Review by Sam Waite
Phillip Bliss, a composer conductor and performer of gospel music, perhaps made his biggest impact on the genre with “It Is Well with My Soul”, a composition with lyrics by Horatio Spafford. Aiming to explore the life of a man so devoted to his faith that these contributions are what he is still remembered for, Gareth Hides’ musical, also titled It Is Well with My Soul, tells tales of Bliss’s life and career, including the introducing of its titular work. For one night only at The Other Palace, the downstairs Studio welcomed this new work with open arms, while upstairs a group of duplicitous teens were opening themselves in less chaste fashion.
We meet Bliss as he is about to be discharged from the army, his draft notice terminated as the conflict is rapidly reaching its conclusion. Home with his wife Lucy, the pair waste no time in taking Phillip’s gospel quartet on a ill-fated tour before Lucy talks a music publisher into taking on her husband, who has returned from his military service certain that his true calling is to his gospel music. While his status grows, and opportunities for non-faith-based work offer temptations, Phillip and Lucy meet an array of characters, including time spent with eventual collaborator Spafford, as well as his wife and their young children.
Admirable though it is to centre a story around a man whose faith was at the heart of every decision in both his private and professional lives, it’s difficult not to question whether this was the right subject matter for a full-length stage production. Hides’ script finds brief moments of humour, but there’s a limpness to much of the plot that suggests a lack of decisiveness around what events are most central to the story. Powerful moments such as the mass hysteria of a city-wide fire, and the tragic death of multiple children, are robbed of much of their impact by how much meandering conversation and trite almost-conflict have littered the build-up.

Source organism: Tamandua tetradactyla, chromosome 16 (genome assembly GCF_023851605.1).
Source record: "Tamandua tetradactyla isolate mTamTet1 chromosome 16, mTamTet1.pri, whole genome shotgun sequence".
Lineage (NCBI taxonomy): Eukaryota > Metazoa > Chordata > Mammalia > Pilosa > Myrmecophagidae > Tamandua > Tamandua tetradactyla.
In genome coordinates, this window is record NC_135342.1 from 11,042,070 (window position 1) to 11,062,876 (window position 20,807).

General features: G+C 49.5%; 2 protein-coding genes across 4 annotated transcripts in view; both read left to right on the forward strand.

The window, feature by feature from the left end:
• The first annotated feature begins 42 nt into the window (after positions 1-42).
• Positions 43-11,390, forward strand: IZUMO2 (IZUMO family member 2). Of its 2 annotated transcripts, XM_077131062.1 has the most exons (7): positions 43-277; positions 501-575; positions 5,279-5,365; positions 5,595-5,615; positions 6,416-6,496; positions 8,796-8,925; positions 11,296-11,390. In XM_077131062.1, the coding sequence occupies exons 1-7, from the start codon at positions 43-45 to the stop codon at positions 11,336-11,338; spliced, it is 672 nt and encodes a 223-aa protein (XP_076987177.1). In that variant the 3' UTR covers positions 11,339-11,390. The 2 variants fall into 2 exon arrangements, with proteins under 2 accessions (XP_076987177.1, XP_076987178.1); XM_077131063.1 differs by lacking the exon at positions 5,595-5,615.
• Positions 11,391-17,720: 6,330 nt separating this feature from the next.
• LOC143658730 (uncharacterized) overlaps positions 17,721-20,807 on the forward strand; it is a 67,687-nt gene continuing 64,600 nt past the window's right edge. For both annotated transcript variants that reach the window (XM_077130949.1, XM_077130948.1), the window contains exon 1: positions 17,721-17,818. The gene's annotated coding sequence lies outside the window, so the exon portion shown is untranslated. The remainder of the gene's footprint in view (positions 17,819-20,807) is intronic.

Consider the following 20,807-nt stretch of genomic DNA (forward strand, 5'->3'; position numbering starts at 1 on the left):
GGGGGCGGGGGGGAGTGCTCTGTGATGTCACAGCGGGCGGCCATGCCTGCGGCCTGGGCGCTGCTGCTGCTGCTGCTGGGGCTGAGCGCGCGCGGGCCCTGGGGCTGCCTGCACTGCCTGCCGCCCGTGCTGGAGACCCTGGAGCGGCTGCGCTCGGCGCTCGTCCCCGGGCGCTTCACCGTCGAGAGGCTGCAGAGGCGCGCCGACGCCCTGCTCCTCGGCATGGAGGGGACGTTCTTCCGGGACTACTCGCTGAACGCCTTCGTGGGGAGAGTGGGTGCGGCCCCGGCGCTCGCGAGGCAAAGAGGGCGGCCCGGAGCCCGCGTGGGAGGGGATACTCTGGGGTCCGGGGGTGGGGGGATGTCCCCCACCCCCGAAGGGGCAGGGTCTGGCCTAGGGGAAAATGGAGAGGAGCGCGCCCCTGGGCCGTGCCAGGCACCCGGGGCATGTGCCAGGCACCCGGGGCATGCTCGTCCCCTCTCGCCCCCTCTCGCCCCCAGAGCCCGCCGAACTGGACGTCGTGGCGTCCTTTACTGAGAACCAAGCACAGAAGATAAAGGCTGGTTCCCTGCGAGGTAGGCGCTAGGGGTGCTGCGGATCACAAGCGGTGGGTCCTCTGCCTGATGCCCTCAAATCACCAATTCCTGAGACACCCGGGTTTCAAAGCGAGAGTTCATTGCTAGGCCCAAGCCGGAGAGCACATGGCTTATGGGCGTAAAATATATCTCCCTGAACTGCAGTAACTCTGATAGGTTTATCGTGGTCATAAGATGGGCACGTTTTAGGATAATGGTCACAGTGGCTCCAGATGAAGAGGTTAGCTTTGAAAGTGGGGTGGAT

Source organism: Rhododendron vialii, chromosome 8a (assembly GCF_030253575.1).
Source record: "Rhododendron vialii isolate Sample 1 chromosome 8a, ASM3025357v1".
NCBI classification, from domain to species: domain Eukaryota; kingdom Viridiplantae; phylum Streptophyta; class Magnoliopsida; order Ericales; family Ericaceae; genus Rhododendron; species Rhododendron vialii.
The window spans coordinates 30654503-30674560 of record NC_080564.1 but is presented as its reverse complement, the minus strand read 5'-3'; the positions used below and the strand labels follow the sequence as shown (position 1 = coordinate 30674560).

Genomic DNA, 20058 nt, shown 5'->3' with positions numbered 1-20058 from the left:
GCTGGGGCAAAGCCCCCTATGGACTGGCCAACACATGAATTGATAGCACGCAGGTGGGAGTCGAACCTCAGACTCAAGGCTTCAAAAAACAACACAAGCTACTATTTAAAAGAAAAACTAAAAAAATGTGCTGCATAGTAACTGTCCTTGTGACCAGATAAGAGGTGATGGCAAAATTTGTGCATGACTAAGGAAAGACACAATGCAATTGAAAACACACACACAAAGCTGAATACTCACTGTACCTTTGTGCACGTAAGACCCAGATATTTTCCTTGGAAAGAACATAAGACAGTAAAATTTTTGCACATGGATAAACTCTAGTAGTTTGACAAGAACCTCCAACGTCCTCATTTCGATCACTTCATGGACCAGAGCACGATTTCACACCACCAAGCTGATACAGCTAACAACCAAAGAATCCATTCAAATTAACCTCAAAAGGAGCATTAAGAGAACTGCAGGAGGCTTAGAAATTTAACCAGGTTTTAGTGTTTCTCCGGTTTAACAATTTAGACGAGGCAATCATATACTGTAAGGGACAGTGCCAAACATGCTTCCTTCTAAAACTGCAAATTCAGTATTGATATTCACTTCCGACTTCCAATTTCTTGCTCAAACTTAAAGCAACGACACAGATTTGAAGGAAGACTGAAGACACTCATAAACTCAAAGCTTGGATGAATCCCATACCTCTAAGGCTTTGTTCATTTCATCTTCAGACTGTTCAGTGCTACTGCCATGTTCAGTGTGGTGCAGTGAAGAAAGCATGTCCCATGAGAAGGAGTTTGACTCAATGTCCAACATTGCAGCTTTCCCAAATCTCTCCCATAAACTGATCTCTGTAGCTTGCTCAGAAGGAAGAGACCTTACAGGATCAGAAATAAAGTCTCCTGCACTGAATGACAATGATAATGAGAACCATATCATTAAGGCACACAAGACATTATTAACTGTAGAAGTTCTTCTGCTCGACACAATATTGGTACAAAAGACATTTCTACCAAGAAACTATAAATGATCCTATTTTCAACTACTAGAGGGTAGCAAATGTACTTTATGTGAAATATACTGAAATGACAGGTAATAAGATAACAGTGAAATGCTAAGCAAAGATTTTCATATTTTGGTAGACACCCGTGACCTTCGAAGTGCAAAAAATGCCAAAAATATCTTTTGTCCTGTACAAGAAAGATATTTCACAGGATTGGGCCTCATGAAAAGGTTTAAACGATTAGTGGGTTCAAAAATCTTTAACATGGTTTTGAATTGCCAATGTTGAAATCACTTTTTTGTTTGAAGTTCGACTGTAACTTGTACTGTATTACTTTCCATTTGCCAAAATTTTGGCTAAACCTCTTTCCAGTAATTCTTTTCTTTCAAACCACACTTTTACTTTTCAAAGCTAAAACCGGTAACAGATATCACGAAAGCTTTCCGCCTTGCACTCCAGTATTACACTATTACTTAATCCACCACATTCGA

The cast of eight perform well, with most switching seamlessly between multiple roles - granted, this leaves Adam Stone and Karina Markham’s work as the Blisses to carry much off the overarching story. While the pair are vibrant and enjoyable onstage, the lack of real conflict in their lives as we see them leaves them with little of consequence to do, making Phillip in particular seem fairly one-dimensional. Stone sings nicely, but his character begins and ends at general goodness, so any worry that he might abandon his calling for more financially secure employment is quickly forgotten.
Alongside real-life Bliss compositions, Hides provides original musical numbers, finding particular success with the frantic “The Fire” and Lucy’s “That's My Phil”. The numbers suffer from a similar problem as the script, with their purpose sometimes unclear when there is neither emotion high enough nor decisions complex enough to justify an entire song. During many songs, the best place to look is at BSL interpreter Sarah Hides, who matches the cast’s energy beautifully, providing a fully engaging show for any members of the audience less able to enjoy the audio elements of the evening.
There are the beginnings of something powerful and moving in It Is Well with My Soul, but more time is needed to pull together the disparate pieces. Shelley Dring’s choreography is solidly used and brings out some impactful moments during the musical numbers, but the difficulty of doing so in the Studio’s limited space is not unnoticed. Agora Rencsenyi’s costumes help to establish the time period and help to immerse the audience where little scenic design opportunities are afforded to the production. David Robinson and Beck Rodda co-direct the production, making use of the space’s multiple entrances to create the illusion of movement, occasionally covering up the awkwardness of scenes ending and beginning with no indication of where or when we now are.
There is much to admire in It Is Well with My Soul, but little to adore at this stage. While religious and historical stories have long had their place in the world of musical theatre, the particular period of Bliss’ life – not to mention the confusingly truncated role of Spafford, whose role is essential but severely under-written – may simply not be exciting or dramatic enough for over two hours of theatrical storytelling. As dedicated to Bliss as the man himself was to his religious exploits, a shift in focus – whether wider or more insular – may serve future performances a stronger sense of clarity.
To keep up with future productions of It Is Well with My Soul, visit https://www.itiswellmusical.com
Photos by Stuart Leeds